Female Authorship and the Documentary Image engages with the relationship between female documentary filmmakers and the documentary image. With a thematic focus on the documentary image directly, within the more traditional arenas of theory and practice and especially within the context of gaze and author theory, the book also considers more philosophical questions of aesthetics, home and identity within the contexts of female subjectivity, globalisation and trauma.
Introduction to Documentary identifies the distinguishing qualities of documentary and teaches the viewer how to read documentary film. Each chapter takes up a discrete question, from "How did documentary filmmaking get started?" to "Why are ethical issues central to documentary filmmaking?" Carefully revised to take account of new work and trends, this volume includes information on more than 100 documentaries released since the first edition, an expanded treatment of the six documentary modes, new still images, and a greatly expanded list of distributors.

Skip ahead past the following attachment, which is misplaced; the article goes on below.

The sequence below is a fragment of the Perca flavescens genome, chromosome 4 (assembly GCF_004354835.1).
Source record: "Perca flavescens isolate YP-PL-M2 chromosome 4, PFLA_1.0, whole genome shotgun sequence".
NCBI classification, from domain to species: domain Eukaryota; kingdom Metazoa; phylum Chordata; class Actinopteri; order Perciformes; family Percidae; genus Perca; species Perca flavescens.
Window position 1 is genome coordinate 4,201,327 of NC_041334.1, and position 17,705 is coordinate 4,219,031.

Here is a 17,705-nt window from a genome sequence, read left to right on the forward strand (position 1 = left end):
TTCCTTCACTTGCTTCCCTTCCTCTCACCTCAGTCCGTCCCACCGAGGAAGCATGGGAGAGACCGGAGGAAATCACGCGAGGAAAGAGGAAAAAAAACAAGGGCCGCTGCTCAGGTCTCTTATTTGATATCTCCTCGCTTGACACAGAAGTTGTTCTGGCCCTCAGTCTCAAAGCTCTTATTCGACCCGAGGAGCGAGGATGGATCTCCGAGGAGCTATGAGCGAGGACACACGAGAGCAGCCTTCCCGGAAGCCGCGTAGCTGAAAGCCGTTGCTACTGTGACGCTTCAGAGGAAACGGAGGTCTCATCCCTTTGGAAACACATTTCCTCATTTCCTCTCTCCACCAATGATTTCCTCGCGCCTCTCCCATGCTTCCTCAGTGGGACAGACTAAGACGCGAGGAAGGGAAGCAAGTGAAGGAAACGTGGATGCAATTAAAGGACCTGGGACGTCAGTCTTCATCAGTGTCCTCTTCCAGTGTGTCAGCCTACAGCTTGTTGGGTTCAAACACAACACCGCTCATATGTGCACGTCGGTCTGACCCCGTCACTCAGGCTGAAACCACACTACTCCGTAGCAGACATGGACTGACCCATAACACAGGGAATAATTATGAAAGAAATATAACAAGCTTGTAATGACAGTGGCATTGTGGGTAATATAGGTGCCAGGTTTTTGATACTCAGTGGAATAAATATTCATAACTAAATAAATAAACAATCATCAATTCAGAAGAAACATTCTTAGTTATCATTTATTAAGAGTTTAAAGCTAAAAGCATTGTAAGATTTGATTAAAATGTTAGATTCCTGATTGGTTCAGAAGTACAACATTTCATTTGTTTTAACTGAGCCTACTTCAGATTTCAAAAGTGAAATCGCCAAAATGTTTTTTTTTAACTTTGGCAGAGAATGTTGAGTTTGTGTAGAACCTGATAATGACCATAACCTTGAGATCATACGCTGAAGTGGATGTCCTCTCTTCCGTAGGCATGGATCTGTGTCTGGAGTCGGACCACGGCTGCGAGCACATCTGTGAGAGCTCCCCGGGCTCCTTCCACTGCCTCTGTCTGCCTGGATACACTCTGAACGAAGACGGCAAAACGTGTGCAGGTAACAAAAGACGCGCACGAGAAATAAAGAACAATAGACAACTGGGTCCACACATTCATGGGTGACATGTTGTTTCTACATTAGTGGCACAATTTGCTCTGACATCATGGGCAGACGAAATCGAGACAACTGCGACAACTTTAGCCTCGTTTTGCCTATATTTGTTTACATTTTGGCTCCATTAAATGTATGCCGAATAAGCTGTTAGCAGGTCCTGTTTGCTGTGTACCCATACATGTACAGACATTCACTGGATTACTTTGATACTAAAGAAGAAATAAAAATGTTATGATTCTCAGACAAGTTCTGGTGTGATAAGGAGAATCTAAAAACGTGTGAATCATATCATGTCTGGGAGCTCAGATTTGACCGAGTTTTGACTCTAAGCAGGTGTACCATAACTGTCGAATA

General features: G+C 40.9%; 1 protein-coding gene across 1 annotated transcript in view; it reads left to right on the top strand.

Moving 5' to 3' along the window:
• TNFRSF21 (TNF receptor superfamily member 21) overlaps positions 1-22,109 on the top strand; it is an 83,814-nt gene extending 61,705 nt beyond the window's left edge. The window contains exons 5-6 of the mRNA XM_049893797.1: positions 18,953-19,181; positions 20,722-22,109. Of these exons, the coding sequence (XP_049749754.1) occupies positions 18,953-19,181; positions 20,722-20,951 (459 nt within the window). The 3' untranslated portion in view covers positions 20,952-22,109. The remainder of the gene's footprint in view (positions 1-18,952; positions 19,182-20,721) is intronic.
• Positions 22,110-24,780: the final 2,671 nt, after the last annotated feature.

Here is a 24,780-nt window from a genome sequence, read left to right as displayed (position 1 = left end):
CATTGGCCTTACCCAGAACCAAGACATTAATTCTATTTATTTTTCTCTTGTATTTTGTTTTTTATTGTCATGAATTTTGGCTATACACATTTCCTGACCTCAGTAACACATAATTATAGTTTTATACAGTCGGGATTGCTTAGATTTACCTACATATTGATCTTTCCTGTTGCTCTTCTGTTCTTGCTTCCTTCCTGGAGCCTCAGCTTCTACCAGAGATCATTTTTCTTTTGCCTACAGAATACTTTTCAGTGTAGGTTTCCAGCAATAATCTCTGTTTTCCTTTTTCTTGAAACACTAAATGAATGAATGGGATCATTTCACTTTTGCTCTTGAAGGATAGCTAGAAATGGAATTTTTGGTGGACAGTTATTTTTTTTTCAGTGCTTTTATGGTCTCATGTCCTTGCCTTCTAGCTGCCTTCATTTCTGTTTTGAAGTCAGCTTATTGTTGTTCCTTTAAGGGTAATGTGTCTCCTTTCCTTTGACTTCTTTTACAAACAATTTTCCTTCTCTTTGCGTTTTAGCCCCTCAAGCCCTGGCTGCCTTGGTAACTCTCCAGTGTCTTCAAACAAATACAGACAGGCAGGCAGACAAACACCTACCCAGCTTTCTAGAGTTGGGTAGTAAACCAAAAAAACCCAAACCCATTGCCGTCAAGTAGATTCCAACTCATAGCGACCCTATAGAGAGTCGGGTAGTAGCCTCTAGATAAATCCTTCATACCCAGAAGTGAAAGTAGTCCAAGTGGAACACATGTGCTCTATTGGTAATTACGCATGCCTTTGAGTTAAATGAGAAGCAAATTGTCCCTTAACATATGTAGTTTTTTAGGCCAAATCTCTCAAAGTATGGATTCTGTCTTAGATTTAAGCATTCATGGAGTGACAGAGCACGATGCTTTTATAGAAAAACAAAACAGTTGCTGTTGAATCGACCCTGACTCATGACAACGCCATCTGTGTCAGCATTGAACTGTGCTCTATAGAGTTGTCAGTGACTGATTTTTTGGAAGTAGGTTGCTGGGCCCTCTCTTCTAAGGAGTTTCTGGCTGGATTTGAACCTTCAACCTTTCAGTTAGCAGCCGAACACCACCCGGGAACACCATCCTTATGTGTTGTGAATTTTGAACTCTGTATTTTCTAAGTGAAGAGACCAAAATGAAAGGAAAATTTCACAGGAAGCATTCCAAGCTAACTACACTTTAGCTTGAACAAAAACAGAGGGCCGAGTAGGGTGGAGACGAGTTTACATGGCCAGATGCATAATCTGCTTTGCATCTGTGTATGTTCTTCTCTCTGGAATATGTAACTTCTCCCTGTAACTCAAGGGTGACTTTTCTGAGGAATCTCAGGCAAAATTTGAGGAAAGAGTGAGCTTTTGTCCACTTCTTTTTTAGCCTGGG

Building upon the best-selling 2005 edition, Betsy McLane keeps the same chronological examination, factual reliability, ease of use and accessible prose style as before, while also weaving three new threads - Experimental Documentary, Visual Anthropology and Environmental/Nature Films - into the discussion. She provides emphasis on archival and preservation history, present practices, the future needs for documentaries and specific problems of copyright and fair use as they relate to documentary.